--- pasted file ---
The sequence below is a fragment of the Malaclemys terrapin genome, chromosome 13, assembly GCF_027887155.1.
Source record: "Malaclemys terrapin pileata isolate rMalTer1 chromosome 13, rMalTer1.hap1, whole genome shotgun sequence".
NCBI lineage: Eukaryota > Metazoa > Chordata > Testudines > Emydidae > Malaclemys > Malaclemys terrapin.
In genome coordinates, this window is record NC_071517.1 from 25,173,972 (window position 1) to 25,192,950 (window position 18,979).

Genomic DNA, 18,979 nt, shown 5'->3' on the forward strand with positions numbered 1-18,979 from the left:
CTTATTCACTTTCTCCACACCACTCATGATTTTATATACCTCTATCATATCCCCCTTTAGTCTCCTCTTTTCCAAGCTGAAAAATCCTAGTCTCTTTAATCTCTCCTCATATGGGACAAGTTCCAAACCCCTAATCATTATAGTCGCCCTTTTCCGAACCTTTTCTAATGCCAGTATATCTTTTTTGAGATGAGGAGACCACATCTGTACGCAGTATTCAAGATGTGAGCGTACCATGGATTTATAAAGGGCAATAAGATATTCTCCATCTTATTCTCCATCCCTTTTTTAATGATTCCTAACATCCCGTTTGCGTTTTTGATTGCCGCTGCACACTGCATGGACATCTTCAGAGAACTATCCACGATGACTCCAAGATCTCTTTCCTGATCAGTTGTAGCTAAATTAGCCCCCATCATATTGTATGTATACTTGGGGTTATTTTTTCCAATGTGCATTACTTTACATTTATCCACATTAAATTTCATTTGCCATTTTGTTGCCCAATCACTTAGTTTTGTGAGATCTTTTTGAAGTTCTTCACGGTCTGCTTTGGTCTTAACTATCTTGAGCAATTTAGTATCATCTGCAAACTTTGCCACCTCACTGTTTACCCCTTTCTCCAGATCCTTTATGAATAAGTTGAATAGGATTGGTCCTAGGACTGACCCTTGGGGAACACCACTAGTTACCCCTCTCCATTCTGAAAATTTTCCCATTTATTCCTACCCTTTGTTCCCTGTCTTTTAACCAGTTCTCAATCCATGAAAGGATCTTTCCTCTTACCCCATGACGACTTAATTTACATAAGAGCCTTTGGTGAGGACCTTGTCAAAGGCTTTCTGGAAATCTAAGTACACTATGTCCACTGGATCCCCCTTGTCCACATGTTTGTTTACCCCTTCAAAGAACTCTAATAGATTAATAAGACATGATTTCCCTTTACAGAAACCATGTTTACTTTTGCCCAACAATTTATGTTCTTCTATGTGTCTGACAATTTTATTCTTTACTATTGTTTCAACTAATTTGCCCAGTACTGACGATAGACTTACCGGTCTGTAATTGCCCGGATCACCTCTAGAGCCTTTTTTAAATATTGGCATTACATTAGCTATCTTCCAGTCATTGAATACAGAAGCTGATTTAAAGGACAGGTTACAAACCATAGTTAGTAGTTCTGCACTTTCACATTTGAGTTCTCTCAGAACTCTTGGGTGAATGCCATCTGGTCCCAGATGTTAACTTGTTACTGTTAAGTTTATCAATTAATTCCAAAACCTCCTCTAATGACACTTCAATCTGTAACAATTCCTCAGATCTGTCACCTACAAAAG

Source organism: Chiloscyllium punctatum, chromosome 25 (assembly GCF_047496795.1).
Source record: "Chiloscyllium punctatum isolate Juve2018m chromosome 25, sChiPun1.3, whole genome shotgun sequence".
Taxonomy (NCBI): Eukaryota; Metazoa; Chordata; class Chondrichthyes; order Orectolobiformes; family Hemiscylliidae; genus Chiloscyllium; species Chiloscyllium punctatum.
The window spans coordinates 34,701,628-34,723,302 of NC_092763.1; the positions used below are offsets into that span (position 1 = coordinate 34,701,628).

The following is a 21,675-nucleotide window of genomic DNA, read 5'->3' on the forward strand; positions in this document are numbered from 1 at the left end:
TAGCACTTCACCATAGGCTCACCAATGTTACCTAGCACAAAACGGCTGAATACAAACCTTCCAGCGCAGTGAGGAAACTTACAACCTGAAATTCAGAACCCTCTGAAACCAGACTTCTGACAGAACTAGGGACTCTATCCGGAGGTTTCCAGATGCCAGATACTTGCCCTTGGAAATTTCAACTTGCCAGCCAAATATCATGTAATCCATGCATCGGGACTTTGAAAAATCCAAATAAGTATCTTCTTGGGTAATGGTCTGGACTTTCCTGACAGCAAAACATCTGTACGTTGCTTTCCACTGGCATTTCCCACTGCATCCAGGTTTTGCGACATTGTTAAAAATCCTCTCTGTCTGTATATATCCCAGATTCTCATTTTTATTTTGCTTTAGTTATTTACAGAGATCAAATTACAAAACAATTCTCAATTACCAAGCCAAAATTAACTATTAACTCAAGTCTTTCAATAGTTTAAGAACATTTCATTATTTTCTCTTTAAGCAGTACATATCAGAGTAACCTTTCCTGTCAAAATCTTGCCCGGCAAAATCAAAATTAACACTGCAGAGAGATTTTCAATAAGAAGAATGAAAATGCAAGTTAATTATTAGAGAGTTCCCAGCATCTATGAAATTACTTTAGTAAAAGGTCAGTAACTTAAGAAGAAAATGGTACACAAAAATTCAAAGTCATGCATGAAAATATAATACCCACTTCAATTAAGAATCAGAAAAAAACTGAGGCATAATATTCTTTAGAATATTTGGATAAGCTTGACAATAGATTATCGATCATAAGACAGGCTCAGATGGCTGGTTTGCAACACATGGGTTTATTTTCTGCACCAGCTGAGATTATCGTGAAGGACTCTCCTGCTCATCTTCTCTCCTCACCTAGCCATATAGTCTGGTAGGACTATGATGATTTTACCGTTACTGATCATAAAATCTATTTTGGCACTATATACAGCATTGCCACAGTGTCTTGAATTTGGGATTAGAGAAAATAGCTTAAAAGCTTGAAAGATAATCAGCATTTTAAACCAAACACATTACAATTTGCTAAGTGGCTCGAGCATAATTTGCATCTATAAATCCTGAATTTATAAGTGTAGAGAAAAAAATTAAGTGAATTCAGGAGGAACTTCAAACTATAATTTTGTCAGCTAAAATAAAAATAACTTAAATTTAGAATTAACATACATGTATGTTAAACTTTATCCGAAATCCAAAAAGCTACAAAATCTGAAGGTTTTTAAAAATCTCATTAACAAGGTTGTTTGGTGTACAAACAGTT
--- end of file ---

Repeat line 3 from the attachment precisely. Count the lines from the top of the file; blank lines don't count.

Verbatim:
NCBI lineage: Eukaryota > Metazoa > Chordata > Testudines > Emydidae > Malaclemys > Malaclemys terrapin.